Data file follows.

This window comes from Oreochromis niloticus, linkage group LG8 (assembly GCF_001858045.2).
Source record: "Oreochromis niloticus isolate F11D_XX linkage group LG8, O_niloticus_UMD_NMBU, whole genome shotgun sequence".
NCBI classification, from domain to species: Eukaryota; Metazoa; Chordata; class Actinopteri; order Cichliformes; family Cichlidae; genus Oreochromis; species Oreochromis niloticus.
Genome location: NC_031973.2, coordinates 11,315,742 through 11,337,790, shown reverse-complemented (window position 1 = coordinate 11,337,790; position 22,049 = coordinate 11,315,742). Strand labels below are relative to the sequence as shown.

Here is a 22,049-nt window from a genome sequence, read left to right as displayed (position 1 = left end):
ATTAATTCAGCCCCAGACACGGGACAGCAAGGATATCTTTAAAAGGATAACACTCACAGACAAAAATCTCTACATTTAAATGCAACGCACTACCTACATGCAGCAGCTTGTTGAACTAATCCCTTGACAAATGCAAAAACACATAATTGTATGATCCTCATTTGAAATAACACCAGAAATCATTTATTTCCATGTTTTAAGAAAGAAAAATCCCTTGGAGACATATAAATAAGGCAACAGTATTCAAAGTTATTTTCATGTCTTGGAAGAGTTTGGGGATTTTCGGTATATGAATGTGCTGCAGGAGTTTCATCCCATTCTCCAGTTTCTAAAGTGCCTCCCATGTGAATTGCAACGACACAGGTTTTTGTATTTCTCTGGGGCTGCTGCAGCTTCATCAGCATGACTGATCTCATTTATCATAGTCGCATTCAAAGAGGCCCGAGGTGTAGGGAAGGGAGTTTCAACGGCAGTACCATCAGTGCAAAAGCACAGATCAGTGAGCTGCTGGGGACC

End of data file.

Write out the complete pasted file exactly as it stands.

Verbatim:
This window comes from Oreochromis niloticus, linkage group LG8 (assembly GCF_001858045.2).
Source record: "Oreochromis niloticus isolate F11D_XX linkage group LG8, O_niloticus_UMD_NMBU, whole genome shotgun sequence".
NCBI classification, from domain to species: Eukaryota; Metazoa; Chordata; class Actinopteri; order Cichliformes; family Cichlidae; genus Oreochromis; species Oreochromis niloticus.
Genome location: NC_031973.2, coordinates 11,315,742 through 11,337,790, shown reverse-complemented (window position 1 = coordinate 11,337,790; position 22,049 = coordinate 11,315,742). Strand labels below are relative to the sequence as shown.

Here is a 22,049-nt window from a genome sequence, read left to right as displayed (position 1 = left end):
ATTAATTCAGCCCCAGACACGGGACAGCAAGGATATCTTTAAAAGGATAACACTCACAGACAAAAATCTCTACATTTAAATGCAACGCACTACCTACATGCAGCAGCTTGTTGAACTAATCCCTTGACAAATGCAAAAACACATAATTGTATGATCCTCATTTGAAATAACACCAGAAATCATTTATTTCCATGTTTTAAGAAAGAAAAATCCCTTGGAGACATATAAATAAGGCAACAGTATTCAAAGTTATTTTCATGTCTTGGAAGAGTTTGGGGATTTTCGGTATATGAATGTGCTGCAGGAGTTTCATCCCATTCTCCAGTTTCTAAAGTGCCTCCCATGTGAATTGCAACGACACAGGTTTTTGTATTTCTCTGGGGCTGCTGCAGCTTCATCAGCATGACTGATCTCATTTATCATAGTCGCATTCAAAGAGGCCCGAGGTGTAGGGAAGGGAGTTTCAACGGCAGTACCATCAGTGCAAAAGCACAGATCAGTGAGCTGCTGGGGACC